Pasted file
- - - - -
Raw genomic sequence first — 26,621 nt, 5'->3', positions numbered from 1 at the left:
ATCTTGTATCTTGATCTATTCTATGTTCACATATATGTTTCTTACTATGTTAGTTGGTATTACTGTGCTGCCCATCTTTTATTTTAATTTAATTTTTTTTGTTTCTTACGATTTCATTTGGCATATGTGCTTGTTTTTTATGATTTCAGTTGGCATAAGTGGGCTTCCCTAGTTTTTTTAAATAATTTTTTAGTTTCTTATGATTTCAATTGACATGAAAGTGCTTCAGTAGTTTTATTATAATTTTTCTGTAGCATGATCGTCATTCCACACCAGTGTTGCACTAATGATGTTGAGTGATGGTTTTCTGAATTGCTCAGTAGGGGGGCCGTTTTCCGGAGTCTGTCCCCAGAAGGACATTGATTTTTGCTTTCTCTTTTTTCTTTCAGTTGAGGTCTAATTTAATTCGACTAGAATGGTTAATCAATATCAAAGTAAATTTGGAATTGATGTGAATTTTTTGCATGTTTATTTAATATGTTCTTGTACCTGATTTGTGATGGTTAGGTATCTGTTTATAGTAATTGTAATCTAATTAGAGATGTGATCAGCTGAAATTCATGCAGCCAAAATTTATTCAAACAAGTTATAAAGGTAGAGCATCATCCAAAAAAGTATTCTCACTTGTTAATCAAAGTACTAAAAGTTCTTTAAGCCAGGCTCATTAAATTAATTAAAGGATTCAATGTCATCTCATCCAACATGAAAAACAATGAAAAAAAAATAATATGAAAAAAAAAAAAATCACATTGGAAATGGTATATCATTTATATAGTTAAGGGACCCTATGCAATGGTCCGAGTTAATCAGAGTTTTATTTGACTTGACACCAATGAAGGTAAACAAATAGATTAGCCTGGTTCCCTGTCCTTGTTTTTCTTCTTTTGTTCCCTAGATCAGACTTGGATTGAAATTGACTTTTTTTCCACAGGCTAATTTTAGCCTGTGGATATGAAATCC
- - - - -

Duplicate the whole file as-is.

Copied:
Raw genomic sequence first — 26,621 nt, 5'->3', positions numbered from 1 at the left:
ATCTTGTATCTTGATCTATTCTATGTTCACATATATGTTTCTTACTATGTTAGTTGGTATTACTGTGCTGCCCATCTTTTATTTTAATTTAATTTTTTTTGTTTCTTACGATTTCATTTGGCATATGTGCTTGTTTTTTATGATTTCAGTTGGCATAAGTGGGCTTCCCTAGTTTTTTTAAATAATTTTTTAGTTTCTTATGATTTCAATTGACATGAAAGTGCTTCAGTAGTTTTATTATAATTTTTCTGTAGCATGATCGTCATTCCACACCAGTGTTGCACTAATGATGTTGAGTGATGGTTTTCTGAATTGCTCAGTAGGGGGGCCGTTTTCCGGAGTCTGTCCCCAGAAGGACATTGATTTTTGCTTTCTCTTTTTTCTTTCAGTTGAGGTCTAATTTAATTCGACTAGAATGGTTAATCAATATCAAAGTAAATTTGGAATTGATGTGAATTTTTTGCATGTTTATTTAATATGTTCTTGTACCTGATTTGTGATGGTTAGGTATCTGTTTATAGTAATTGTAATCTAATTAGAGATGTGATCAGCTGAAATTCATGCAGCCAAAATTTATTCAAACAAGTTATAAAGGTAGAGCATCATCCAAAAAAGTATTCTCACTTGTTAATCAAAGTACTAAAAGTTCTTTAAGCCAGGCTCATTAAATTAATTAAAGGATTCAATGTCATCTCATCCAACATGAAAAACAATGAAAAAAAAATAATATGAAAAAAAAAAAAATCACATTGGAAATGGTATATCATTTATATAGTTAAGGGACCCTATGCAATGGTCCGAGTTAATCAGAGTTTTATTTGACTTGACACCAATGAAGGTAAACAAATAGATTAGCCTGGTTCCCTGTCCTTGTTTTTCTTCTTTTGTTCCCTAGATCAGACTTGGATTGAAATTGACTTTTTTTCCACAGGCTAATTTTAGCCTGTGGATATGAAATCC